Today, Rylee Manning lives in Dublin. She attends Trinity College Dublin, where she is pursuing a postgraduate degree in linguistics. Rylee graduated from Franklin University Switzerland in May 2020 with a combined major in French and Comparative Literary and Cultural Studies (CLCS).  

When I spoke to Rylee, she said she had not yet received notice of her acceptance into Trinity College before graduating. On May 17, 2020, she did not know what the future had in store for her. "I got home the day before we graduated virtually. It was wild. I flew home from Switzerland in the middle of the pandemic, graduated online that afternoon, and then found out that I got into Trinity's Master's program less than 48 hours later. In the span of a week, my whole mindset changed." 

At Trinity College, Rylee studies linguistics, defined as the study of language. At Franklin, Rylee developed her interest in linguistics through her study of French, Italian, and English literature. She spoke fondly of her course on multi-linguistics. Rylee defined multi-linguistics as "a certain capacity to read or speak or write in another language."  

While some linguists define multilingualism as complete fluency in another language, Rylee takes a more radical approach. "I don't consider myself a monolingual having studied French and Italian for so long, but I also wouldn't consider myself entirely fluent in either of those languages. I'm somewhere in the middle, which is why I like to adopt a more radical perspective of multilingualism."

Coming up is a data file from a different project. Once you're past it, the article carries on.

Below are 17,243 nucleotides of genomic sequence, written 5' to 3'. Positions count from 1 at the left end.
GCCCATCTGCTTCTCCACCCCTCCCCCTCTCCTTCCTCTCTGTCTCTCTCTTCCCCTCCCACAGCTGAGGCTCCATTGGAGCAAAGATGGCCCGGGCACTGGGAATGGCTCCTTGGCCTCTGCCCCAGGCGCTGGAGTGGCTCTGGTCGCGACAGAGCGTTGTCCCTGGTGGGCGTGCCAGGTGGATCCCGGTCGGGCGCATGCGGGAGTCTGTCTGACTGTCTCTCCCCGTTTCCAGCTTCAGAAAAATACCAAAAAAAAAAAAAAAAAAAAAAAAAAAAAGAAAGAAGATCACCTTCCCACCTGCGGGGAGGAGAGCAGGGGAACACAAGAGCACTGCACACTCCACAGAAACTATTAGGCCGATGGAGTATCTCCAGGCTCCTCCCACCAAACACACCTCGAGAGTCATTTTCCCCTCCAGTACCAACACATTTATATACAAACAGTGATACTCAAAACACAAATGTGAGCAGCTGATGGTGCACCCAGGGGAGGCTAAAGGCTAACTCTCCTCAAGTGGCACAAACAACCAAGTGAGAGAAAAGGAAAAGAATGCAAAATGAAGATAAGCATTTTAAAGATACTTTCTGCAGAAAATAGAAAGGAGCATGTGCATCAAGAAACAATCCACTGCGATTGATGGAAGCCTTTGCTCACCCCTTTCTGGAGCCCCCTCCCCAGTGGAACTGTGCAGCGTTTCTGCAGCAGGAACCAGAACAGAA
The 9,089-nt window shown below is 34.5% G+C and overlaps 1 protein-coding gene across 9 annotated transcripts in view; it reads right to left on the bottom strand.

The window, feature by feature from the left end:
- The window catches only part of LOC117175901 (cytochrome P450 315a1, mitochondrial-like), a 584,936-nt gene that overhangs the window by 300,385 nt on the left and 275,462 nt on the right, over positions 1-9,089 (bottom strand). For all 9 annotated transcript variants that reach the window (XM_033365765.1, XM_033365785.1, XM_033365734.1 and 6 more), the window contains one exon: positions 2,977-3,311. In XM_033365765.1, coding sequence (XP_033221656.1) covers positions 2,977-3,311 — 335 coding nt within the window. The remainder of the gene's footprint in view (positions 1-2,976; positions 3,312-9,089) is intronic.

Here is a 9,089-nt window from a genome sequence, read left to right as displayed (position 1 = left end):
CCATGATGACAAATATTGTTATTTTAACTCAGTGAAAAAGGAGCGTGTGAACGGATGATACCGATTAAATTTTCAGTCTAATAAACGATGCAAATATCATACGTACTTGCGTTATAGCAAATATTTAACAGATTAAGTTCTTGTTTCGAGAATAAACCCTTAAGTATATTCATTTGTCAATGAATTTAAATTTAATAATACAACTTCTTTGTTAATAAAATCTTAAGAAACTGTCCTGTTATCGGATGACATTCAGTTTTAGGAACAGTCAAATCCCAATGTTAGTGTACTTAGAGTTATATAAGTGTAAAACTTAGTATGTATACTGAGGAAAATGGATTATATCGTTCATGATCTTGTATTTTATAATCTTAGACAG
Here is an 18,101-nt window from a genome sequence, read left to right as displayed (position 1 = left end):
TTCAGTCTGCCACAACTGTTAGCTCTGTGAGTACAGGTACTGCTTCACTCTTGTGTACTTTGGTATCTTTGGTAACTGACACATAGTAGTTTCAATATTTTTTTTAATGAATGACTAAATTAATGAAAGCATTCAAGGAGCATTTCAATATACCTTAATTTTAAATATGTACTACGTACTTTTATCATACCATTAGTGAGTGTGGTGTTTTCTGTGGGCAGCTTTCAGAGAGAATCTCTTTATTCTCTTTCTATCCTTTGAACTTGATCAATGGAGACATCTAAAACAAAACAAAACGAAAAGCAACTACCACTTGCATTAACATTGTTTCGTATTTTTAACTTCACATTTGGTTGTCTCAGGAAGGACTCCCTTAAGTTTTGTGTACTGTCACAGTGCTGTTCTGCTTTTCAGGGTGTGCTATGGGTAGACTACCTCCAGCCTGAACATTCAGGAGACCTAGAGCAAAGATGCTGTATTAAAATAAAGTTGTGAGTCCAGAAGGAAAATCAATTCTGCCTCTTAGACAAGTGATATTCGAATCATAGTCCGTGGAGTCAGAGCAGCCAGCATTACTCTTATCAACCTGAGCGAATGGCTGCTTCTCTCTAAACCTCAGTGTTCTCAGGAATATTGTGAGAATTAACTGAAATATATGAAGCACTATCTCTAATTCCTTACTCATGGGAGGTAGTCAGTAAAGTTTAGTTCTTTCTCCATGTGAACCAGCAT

Rylee started working on her master’s dissertation earlier this year. In preparation for her dissertation, Rylee explored the connection between multilingualism and the delayed onset of degenerative cognitive disease, such as dementia. Through her research, Rylee has found that the onset of degenerative cognitive disease begins later in individuals who are proficient in more than one language.  

Despite Rylee's love for linguistics, she has not been unaffected by the pandemic. After Rylee arrived in Dublin in September 2020, Ireland soon imposed several restrictions that limited social gatherings. She has not stepped foot inside a classroom and relayed that it has been challenging to connect with other students. Despite these challenges, Rylee is happy to be studying a subject she cares about: "I think it helps that I'm studying something I'm really passionate about, but I feel like every other student in the world. It feels like something is kind of missing."  

Rylee does not have a set plan for the future she will create, but she has multiple ideas and will potentially pursue more schooling. Before we wrapped up our conversation, Rylee commented on the impact that Franklin had on her. As a student in the CLCS department, Rylee has to write a thesis during her last year. She stated that "Writing a thesis at Franklin was one of the most rewarding things I ever did for my education. Now in preparing to write my master’s dissertation, I have a level of confidence I wouldn't otherwise possess."